So, how do they explain the references to instruments here? After all, if the rest of the Psalm is prophetic, then why wouldn’t the instruments be prophetic as well? Here is their explanation:
1 By this repetition and earnest exhortation to give praises with instruments, and also of the dumb creatures, he signifieth that the world is never able to praise God sufficiently for their deliverance.
Hmm…even if they are right in this regard, does this negate the validity of worshipping the Lord on instruments? Rather Psalm 150 emphasizes the importance of instruments in the worship of the Lord, as the very last Psalm.
Praise him with the sound of the trumpet: praise him with the psaltery and harp. Praise him with the timbrel and dance: praise him with stringed instruments and organs. Praise him upon the loud cymbals: praise him upon the high sounding cymbals.
Even then the Reformers “poo-poo” this clear command from scripture with the following:
1 Exhorting the people only to rejoice in praising God, he maketh mention of those instruments which by God’s commandment were appointed in the old Law, but under Christ the use thereof is abolished in the Church.
Again, dear Reformers, speak to me through the books you have left behind just where you get, “Thou shalt not use musical instruments in the New Covenant” out of the Holy Word of God. If any “anti-instrument” Christians care to explain this on their behalf, I would welcome their responses.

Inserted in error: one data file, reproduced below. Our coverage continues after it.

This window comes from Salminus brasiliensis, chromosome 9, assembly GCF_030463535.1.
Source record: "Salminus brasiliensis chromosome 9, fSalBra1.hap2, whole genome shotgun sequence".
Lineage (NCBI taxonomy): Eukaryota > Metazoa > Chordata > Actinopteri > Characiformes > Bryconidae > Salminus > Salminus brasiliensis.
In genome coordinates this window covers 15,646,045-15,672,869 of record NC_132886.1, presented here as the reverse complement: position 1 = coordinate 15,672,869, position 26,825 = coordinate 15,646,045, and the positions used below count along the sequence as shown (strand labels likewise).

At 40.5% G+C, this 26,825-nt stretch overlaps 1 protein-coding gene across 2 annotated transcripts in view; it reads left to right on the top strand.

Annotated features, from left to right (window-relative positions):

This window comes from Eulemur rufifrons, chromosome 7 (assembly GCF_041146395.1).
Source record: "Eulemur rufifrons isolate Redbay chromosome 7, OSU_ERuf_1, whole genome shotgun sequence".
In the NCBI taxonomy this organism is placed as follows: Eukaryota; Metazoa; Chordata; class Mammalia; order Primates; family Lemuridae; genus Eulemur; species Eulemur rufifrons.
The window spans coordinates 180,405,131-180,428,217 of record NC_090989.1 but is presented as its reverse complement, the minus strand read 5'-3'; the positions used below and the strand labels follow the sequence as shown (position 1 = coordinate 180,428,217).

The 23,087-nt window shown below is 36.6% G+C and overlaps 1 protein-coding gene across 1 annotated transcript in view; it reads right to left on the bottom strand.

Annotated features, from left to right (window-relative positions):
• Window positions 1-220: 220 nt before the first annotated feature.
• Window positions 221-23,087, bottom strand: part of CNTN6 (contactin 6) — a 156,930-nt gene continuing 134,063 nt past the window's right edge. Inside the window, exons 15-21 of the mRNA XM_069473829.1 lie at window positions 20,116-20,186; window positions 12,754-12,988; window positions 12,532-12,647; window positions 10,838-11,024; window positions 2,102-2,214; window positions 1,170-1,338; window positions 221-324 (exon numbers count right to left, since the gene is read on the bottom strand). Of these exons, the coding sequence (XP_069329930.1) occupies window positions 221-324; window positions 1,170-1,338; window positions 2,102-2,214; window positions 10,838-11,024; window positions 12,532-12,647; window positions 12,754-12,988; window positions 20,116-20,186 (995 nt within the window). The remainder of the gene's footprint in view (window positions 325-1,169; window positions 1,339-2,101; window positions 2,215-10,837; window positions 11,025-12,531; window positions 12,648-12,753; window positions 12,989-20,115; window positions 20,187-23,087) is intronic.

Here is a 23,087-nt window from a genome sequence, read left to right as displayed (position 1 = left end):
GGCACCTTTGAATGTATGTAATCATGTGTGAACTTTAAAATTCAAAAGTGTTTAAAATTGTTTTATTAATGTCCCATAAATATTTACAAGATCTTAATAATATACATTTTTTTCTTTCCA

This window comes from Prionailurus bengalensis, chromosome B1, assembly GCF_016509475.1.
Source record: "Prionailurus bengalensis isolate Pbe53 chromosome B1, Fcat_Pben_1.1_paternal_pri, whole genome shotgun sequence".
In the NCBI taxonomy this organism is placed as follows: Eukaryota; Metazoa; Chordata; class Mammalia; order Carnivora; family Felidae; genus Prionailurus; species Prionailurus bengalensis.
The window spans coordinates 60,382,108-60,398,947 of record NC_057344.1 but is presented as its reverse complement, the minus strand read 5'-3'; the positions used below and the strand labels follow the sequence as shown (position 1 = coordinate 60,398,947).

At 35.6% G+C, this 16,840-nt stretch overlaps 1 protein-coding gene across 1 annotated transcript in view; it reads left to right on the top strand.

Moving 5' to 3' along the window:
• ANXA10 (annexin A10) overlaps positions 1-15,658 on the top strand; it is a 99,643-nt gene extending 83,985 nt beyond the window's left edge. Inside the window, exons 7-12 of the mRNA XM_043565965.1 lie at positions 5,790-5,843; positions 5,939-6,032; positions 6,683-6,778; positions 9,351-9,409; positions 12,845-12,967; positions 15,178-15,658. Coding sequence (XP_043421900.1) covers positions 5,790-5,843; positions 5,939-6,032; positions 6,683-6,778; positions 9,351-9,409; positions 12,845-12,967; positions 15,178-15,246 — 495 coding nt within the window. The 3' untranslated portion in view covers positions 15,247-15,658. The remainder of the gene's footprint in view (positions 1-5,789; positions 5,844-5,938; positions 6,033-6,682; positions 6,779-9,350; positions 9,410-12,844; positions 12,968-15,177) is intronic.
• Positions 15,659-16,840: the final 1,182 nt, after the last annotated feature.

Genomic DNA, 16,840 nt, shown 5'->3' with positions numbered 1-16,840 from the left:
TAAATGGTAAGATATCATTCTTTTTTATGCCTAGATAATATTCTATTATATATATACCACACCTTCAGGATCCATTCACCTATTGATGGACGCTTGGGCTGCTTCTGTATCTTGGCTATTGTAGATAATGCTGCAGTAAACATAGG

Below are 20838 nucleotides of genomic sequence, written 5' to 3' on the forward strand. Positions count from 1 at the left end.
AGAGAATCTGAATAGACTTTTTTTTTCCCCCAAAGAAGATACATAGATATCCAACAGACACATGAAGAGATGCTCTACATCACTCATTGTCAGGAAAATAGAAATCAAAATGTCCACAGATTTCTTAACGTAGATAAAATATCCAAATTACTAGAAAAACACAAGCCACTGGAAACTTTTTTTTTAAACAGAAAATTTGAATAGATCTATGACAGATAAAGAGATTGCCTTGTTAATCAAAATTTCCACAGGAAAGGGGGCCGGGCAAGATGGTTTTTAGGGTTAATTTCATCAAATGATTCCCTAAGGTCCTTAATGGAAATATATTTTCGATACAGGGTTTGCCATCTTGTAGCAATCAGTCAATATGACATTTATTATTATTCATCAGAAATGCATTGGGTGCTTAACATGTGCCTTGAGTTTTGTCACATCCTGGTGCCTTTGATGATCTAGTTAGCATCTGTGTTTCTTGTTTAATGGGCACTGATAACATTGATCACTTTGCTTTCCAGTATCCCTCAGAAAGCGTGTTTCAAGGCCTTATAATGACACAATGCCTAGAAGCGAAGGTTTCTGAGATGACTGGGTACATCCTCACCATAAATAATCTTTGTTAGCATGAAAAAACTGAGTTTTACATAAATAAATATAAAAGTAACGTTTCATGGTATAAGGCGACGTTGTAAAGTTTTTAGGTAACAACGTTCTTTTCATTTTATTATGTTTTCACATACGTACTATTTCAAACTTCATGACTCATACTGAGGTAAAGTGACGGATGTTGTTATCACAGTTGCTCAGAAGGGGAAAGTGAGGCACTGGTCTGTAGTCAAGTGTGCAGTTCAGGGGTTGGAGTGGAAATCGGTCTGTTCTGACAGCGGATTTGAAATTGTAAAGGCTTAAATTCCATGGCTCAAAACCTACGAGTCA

Hey Mike - just catching up with you guys. I noticed something in the reformers last comment that I thought might make a difference.
They used the phrase "In the Church". Since there are some clear distinctions about church service and normal everyday Christian life, I bet that is the distinction they made with instrucments. Although I have not studied this issue yet, these are some interesting comments.
This may be true, but I still fail to see where they get the idea that instruments are abolished in the church. The Church of Christ makes the same claim. However, their reasoning is that since it has not been commanded in the New Testament we are not to do it. My understanding of the Reformers' position is that things from the Old Testament continue into the New unless explicitly changed.